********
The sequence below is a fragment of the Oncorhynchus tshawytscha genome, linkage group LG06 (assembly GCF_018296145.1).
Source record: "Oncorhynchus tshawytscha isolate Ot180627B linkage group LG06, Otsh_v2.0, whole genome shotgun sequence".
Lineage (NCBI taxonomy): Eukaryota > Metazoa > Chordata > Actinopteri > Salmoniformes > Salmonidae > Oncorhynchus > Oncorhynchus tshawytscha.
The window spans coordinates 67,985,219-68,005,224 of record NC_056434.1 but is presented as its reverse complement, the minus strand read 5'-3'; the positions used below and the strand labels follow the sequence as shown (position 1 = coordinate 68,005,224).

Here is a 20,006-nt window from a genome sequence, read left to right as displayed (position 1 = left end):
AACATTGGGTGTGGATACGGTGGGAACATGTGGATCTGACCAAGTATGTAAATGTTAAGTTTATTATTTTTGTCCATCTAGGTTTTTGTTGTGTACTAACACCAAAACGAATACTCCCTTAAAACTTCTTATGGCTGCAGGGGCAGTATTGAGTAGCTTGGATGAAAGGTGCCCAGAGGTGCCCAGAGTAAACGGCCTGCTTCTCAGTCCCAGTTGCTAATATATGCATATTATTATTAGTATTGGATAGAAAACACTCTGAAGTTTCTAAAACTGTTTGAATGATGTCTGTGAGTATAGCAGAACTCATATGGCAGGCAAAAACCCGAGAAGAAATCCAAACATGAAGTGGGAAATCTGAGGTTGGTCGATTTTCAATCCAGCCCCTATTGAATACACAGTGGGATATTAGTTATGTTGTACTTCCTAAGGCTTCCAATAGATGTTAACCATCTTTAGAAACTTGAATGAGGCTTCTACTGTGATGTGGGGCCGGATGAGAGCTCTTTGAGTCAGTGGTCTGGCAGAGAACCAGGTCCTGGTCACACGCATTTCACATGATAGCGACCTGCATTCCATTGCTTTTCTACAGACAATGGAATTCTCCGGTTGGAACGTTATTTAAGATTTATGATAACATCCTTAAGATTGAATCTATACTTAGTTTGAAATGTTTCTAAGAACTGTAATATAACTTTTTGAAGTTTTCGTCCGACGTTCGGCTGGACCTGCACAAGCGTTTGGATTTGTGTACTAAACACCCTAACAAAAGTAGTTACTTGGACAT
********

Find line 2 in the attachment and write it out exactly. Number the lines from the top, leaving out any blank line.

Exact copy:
Source record: "Oncorhynchus tshawytscha isolate Ot180627B linkage group LG06, Otsh_v2.0, whole genome shotgun sequence".